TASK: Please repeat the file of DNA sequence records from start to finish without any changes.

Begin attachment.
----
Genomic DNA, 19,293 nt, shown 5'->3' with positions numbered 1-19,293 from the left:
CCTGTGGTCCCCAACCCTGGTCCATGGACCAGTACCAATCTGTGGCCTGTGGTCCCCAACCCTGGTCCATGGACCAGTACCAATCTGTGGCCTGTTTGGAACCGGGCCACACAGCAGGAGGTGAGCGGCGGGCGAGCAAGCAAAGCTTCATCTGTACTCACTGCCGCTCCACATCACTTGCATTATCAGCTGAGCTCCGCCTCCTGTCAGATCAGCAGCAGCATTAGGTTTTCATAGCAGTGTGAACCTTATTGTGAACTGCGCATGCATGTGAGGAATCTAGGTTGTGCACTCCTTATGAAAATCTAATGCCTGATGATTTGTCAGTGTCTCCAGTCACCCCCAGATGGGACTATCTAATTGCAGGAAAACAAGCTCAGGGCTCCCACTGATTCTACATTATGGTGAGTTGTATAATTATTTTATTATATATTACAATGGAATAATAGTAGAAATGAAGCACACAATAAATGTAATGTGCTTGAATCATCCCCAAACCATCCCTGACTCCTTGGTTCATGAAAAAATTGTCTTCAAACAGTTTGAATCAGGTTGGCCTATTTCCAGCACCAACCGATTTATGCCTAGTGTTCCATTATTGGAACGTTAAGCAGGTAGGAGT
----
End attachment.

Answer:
Genomic DNA, 19,293 nt, shown 5'->3' with positions numbered 1-19,293 from the left:
CCTGTGGTCCCCAACCCTGGTCCATGGACCAGTACCAATCTGTGGCCTGTGGTCCCCAACCCTGGTCCATGGACCAGTACCAATCTGTGGCCTGTTTGGAACCGGGCCACACAGCAGGAGGTGAGCGGCGGGCGAGCAAGCAAAGCTTCATCTGTACTCACTGCCGCTCCACATCACTTGCATTATCAGCTGAGCTCCGCCTCCTGTCAGATCAGCAGCAGCATTAGGTTTTCATAGCAGTGTGAACCTTATTGTGAACTGCGCATGCATGTGAGGAATCTAGGTTGTGCACTCCTTATGAAAATCTAATGCCTGATGATTTGTCAGTGTCTCCAGTCACCCCCAGATGGGACTATCTAATTGCAGGAAAACAAGCTCAGGGCTCCCACTGATTCTACATTATGGTGAGTTGTATAATTATTTTATTATATATTACAATGGAATAATAGTAGAAATGAAGCACACAATAAATGTAATGTGCTTGAATCATCCCCAAACCATCCCTGACTCCTTGGTTCATGAAAAAATTGTCTTCAAACAGTTTGAATCAGGTTGGCCTATTTCCAGCACCAACCGATTTATGCCTAGTGTTCCATTATTGGAACGTTAAGCAGGTAGGAGT